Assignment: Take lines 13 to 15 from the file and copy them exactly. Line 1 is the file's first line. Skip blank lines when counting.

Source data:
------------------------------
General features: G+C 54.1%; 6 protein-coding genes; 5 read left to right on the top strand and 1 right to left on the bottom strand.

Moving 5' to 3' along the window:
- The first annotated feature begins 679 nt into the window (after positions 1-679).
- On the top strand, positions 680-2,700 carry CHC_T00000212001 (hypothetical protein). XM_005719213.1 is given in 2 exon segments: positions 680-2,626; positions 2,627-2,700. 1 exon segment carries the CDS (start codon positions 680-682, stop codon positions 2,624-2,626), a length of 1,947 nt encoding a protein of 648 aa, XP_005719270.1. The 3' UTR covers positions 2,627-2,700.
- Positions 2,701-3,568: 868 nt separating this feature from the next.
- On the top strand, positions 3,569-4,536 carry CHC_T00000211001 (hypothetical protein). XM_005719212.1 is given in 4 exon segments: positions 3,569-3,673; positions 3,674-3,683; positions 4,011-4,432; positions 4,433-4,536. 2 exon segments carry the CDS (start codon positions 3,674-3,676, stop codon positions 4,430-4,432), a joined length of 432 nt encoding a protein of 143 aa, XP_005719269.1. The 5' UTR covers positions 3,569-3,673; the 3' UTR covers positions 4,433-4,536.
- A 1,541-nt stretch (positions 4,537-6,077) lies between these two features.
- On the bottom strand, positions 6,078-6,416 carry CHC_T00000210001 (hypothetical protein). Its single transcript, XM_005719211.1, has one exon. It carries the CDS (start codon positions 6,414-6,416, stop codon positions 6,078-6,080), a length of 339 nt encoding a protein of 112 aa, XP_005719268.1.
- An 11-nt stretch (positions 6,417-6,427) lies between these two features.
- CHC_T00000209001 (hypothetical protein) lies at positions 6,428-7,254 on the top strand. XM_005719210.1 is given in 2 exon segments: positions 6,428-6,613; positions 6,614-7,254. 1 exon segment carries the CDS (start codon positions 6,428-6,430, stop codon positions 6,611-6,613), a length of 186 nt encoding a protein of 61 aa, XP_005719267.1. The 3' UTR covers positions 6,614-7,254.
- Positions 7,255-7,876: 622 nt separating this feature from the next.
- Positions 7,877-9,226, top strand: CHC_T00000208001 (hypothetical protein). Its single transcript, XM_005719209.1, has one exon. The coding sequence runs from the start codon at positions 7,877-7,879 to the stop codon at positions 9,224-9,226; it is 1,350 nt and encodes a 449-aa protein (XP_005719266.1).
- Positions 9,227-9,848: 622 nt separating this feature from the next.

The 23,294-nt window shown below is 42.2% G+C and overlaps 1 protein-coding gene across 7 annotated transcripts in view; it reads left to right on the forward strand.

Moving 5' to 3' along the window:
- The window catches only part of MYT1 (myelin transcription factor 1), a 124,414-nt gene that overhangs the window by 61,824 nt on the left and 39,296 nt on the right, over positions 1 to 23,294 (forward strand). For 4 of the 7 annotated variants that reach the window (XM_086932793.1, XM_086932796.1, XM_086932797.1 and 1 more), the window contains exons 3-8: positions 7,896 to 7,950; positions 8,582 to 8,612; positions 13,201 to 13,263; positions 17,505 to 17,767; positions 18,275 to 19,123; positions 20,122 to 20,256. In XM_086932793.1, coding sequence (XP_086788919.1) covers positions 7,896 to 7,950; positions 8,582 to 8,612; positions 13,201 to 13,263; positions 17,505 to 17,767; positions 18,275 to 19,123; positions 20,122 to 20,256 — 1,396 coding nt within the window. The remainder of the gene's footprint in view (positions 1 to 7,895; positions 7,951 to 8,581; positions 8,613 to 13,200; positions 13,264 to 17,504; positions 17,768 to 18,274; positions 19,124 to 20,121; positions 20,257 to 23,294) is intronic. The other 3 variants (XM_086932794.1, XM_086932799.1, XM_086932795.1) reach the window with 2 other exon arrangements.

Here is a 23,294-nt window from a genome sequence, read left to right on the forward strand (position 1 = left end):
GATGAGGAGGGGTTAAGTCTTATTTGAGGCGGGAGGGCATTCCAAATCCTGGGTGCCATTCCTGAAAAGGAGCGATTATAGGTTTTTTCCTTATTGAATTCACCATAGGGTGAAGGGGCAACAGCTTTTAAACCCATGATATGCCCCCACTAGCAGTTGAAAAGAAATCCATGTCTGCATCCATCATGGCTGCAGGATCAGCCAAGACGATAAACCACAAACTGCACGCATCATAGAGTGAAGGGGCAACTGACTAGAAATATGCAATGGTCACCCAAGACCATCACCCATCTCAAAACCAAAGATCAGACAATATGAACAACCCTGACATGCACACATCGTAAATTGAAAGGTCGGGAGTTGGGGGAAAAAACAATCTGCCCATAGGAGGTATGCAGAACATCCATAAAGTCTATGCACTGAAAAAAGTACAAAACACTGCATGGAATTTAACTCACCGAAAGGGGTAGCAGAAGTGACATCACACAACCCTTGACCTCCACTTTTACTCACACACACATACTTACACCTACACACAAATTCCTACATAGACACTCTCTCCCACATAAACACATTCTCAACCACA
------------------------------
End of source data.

- Positions 9,227-9,848: 622 nt separating this feature from the next.

The 23,294-nt window shown below is 42.2% G+C and overlaps 1 protein-coding gene across 7 annotated transcripts in view; it reads left to right on the forward strand.

Moving 5' to 3' along the window: